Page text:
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To be more specific, prove that $L^1(\mathbb{R}^n)$ with multiplication defined by convolution: $$ (f\cdot g)(x)=\int_\mathbb{R^n}f(x-y)g(y)dy $$ is a Banach algebra. All the properties of Banach algebra are easily proved except the last one: $$ \|f\cdot g\|\le \|f\|\|g\|. $$ Could anyone give me a hint?

Actually I found a proof on the web, but I don't see why the last equality holds.

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What about Fubini? – 1015 Feb 13 '13 at 18:52
I edited my question. Now I found a proof on the web, but I don't see why the last equality holds. – user60610 Feb 13 '13 at 19:02
This is a special case of Young's inequality for convolutions by the way, with $p = q = r = 1$. – anonymous Feb 13 '13 at 19:04
up vote 1 down vote accepted

$$ \int\int |f(x-y)g(y)|\;dx\;dy = \int\left[\int|f(x-y)|\;dx\right]|g(y)|\;dy = \int\left[\int|f(x)|\;dx\right]|g(y)|\;dy = \left[\int|f(x)|\;dx\right]\;\left[\int |g(y)| \;dy\right] = \|f\|\;\|g\| $$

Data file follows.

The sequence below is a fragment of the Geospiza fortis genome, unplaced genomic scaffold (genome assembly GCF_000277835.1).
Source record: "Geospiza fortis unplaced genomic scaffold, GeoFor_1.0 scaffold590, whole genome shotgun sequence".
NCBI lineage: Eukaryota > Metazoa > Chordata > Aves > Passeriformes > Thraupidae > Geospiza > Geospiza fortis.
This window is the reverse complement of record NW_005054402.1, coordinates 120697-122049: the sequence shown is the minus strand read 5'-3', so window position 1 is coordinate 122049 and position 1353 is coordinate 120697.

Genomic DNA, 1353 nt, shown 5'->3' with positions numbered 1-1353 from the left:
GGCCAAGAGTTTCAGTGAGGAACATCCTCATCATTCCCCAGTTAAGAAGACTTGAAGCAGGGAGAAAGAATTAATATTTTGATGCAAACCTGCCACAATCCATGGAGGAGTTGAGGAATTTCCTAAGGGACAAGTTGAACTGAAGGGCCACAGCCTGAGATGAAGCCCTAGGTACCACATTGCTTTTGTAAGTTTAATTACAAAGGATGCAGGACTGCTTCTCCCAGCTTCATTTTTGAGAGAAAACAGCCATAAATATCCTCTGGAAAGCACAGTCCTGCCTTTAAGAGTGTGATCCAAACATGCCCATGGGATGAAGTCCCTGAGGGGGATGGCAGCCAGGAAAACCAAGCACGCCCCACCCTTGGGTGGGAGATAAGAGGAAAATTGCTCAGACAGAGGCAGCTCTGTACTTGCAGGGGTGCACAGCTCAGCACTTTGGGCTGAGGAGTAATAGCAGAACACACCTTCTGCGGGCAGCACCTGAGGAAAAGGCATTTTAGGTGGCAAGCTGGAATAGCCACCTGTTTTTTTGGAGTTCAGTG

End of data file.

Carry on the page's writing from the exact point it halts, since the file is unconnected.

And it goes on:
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I can see that by variable substitution $\int |f(x-y)|dx$ reduces to $\int |f(x)|dx$. But why isn't $\int |f(x-y)|dx$ a function of $y$? I am confused. – user60610 Feb 13 '13 at 19:05
It is. But you can just shift it since you integrate over all of $\mathbb R$. – anonymous Feb 13 '13 at 19:06
But I remember in the calculation of conditional density, by integrating over one variable $\int_{\mathbb{R}} f(x,y)dy=f_X(x)$ is a function of $x$. What is the difference here? – user60610 Feb 13 '13 at 19:09
Yes, $\int |f(x-y)|dx$ is a function of $y$. But a calculation shows it is a constant function. – GEdgar Feb 13 '13 at 19:10
I managed to get the conclusion that $\int |f(x-y)|dx$ is a constant by using the substitution $t=x-y$. Is there a more enlightening way of doing this? Moreover, I can also conclude that $\int |f(x-y)|dx=\int |f(x-y)|dy$, right? – user60610 Feb 13 '13 at 19:12

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